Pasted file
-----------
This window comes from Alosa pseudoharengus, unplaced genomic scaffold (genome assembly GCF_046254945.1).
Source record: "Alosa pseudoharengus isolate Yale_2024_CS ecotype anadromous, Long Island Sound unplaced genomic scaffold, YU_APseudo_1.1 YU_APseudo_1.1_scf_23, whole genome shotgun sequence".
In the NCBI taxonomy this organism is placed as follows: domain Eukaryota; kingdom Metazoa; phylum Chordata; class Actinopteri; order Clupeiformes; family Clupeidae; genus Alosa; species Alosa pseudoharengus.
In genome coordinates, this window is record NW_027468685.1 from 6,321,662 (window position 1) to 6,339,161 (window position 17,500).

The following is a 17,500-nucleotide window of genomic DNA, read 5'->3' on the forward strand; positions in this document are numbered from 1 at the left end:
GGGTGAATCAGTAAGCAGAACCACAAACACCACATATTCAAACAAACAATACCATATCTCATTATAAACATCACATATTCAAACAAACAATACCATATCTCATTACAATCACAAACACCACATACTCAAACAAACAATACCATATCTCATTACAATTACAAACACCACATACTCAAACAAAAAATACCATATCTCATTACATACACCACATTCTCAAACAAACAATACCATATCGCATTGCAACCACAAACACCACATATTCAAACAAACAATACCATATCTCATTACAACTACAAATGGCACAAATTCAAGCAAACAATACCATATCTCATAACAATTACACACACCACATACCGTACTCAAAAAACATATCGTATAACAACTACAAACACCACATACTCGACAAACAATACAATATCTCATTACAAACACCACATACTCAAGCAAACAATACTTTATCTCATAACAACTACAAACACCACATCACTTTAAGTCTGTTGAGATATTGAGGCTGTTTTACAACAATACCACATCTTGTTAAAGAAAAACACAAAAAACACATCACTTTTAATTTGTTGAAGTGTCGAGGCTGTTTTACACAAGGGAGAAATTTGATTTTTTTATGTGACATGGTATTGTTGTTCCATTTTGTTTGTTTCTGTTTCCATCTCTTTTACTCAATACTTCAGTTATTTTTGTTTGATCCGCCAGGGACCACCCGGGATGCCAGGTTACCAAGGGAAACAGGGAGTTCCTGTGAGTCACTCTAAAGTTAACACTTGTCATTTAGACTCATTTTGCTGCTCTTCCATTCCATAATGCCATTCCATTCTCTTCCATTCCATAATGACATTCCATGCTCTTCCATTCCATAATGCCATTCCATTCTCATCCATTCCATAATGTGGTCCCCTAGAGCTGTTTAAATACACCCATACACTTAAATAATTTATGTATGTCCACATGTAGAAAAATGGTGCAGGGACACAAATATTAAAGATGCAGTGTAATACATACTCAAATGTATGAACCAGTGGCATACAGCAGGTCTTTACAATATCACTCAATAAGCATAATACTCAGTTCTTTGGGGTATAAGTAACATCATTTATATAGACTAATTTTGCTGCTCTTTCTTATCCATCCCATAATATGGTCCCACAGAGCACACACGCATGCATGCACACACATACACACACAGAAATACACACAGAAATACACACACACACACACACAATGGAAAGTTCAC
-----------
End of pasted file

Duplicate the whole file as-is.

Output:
This window comes from Alosa pseudoharengus, unplaced genomic scaffold (genome assembly GCF_046254945.1).
Source record: "Alosa pseudoharengus isolate Yale_2024_CS ecotype anadromous, Long Island Sound unplaced genomic scaffold, YU_APseudo_1.1 YU_APseudo_1.1_scf_23, whole genome shotgun sequence".
In the NCBI taxonomy this organism is placed as follows: domain Eukaryota; kingdom Metazoa; phylum Chordata; class Actinopteri; order Clupeiformes; family Clupeidae; genus Alosa; species Alosa pseudoharengus.
In genome coordinates, this window is record NW_027468685.1 from 6,321,662 (window position 1) to 6,339,161 (window position 17,500).

The following is a 17,500-nucleotide window of genomic DNA, read 5'->3' on the forward strand; positions in this document are numbered from 1 at the left end:
GGGTGAATCAGTAAGCAGAACCACAAACACCACATATTCAAACAAACAATACCATATCTCATTATAAACATCACATATTCAAACAAACAATACCATATCTCATTACAATCACAAACACCACATACTCAAACAAACAATACCATATCTCATTACAATTACAAACACCACATACTCAAACAAAAAATACCATATCTCATTACATACACCACATTCTCAAACAAACAATACCATATCGCATTGCAACCACAAACACCACATATTCAAACAAACAATACCATATCTCATTACAACTACAAATGGCACAAATTCAAGCAAACAATACCATATCTCATAACAATTACACACACCACATACCGTACTCAAAAAACATATCGTATAACAACTACAAACACCACATACTCGACAAACAATACAATATCTCATTACAAACACCACATACTCAAGCAAACAATACTTTATCTCATAACAACTACAAACACCACATCACTTTAAGTCTGTTGAGATATTGAGGCTGTTTTACAACAATACCACATCTTGTTAAAGAAAAACACAAAAAACACATCACTTTTAATTTGTTGAAGTGTCGAGGCTGTTTTACACAAGGGAGAAATTTGATTTTTTTATGTGACATGGTATTGTTGTTCCATTTTGTTTGTTTCTGTTTCCATCTCTTTTACTCAATACTTCAGTTATTTTTGTTTGATCCGCCAGGGACCACCCGGGATGCCAGGTTACCAAGGGAAACAGGGAGTTCCTGTGAGTCACTCTAAAGTTAACACTTGTCATTTAGACTCATTTTGCTGCTCTTCCATTCCATAATGCCATTCCATTCTCTTCCATTCCATAATGACATTCCATGCTCTTCCATTCCATAATGCCATTCCATTCTCATCCATTCCATAATGTGGTCCCCTAGAGCTGTTTAAATACACCCATACACTTAAATAATTTATGTATGTCCACATGTAGAAAAATGGTGCAGGGACACAAATATTAAAGATGCAGTGTAATACATACTCAAATGTATGAACCAGTGGCATACAGCAGGTCTTTACAATATCACTCAATAAGCATAATACTCAGTTCTTTGGGGTATAAGTAACATCATTTATATAGACTAATTTTGCTGCTCTTTCTTATCCATCCCATAATATGGTCCCACAGAGCACACACGCATGCATGCACACACATACACACACAGAAATACACACAGAAATACACACACACACACACACAATGGAAAGTTCAC